If Apple were to release a stylus today, it has the potential to change the landscape just as much as the Newton’s did. Where Apple’s input devices are generally born out of necessity–trying to solve a problem created by the very device it’s designed to control–a post-PC Apple stylus would be built to complement and enhance an existing interface. A stylus created for Multi-Touch devices would be somewhat analogous to the PowerBook 500’s trackpad: an input device that not only improves on the method it replaces, but also raises the ceiling of its capabilities.
The write move
When FiftyThree released Pencil for its sublime Paper app, it was more than the usual digital writing instrument. Since the app was created first, the engineers were able to design the input device around the interface, resulting in a tool that was as much about adding value than increasing usability. Pencil provided artists with an input device that allowed them to create richer, more layered works easier and more efficiently, but it also let them do things they couldn’t do as well with with their fingers.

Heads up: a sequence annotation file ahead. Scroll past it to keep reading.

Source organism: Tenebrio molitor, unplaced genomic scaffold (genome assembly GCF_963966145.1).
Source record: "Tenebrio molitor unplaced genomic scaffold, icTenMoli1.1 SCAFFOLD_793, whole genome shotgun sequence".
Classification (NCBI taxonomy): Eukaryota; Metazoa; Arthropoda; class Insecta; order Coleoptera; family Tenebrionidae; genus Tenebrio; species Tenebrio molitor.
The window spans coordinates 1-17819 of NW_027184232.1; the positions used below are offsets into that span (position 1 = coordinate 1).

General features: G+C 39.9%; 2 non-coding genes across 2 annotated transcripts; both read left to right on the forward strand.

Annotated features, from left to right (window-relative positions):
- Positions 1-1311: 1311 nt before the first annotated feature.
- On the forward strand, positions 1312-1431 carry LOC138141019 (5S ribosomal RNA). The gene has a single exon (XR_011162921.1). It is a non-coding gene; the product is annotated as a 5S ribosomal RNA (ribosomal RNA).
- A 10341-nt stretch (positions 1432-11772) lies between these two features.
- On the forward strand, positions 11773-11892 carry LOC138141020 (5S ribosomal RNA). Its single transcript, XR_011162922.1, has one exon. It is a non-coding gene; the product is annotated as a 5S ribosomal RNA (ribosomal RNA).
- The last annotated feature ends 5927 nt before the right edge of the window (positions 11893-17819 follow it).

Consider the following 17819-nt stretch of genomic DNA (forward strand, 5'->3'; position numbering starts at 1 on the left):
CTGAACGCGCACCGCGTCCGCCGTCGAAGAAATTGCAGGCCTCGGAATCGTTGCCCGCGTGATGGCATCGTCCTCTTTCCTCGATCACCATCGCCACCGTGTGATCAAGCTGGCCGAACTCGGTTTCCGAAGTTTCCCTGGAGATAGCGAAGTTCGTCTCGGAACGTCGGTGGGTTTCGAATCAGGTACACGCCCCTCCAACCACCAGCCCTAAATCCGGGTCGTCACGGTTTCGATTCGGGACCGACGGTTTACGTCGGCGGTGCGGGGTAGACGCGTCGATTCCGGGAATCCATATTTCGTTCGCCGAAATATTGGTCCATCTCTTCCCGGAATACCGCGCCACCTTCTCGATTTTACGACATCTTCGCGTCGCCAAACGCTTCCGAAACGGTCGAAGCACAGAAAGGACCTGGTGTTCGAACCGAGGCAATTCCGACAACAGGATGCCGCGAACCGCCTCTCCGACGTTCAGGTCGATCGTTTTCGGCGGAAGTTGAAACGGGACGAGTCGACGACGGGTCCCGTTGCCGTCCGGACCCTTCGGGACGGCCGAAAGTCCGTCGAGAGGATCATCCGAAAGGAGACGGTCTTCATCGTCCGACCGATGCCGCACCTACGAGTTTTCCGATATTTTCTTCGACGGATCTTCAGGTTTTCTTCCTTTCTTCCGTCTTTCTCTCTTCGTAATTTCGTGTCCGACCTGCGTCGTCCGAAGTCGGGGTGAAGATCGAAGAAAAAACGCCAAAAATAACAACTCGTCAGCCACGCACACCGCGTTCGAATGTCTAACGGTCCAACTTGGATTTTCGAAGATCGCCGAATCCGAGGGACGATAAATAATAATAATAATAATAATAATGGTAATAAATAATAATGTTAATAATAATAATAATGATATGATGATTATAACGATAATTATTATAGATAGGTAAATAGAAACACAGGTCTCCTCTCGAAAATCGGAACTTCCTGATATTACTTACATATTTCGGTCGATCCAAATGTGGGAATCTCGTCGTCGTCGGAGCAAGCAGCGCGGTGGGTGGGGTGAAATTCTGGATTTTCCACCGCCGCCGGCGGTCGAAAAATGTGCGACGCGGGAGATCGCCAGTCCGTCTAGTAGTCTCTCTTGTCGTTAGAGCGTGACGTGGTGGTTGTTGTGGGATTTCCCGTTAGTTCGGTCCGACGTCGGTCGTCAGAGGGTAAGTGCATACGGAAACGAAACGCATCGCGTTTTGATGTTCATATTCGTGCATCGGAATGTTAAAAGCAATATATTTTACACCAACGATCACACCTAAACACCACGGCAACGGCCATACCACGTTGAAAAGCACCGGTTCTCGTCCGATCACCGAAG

That’s the intriguing thing about an Apple pen. There’s only so much we can do with our hands, and assuming the 12-inch iPad Pro indeed becomes reality, Multi-Touch is poised for a major evolution. Just like Apple Watch reimagined iOS for a tiny screen, I can’t imagine the iPad Pro would merely embiggen things to fill the extra inches. Rather, the iPad Pro would likely introduce new ways to navigate and work without reinventing the basic ways we use iOS, and that’s where a Bluetooth stylus could help.
Apple’s input devices have always sought to extract speed and efficiency from the devices they’re designed to control, but an Apple pen would be a new kind of territory. As a secondary control device it wouldn’t be necessary to use and enjoy the device, but it would add an additional level of performance for those who wanted it.
An Apple stylus would surely cut down on the thumb gymnastics we need to do to comfortably use our increasingly larger screens, but I don’t see Apple building one into the hardware of its device like Samsung does with its S Pen. Insertion issues aside, bundling a stylus with a device implies that it’s the preferred input method, and I don’t imagine a system where an Apple pen supplants Multi-Touch.
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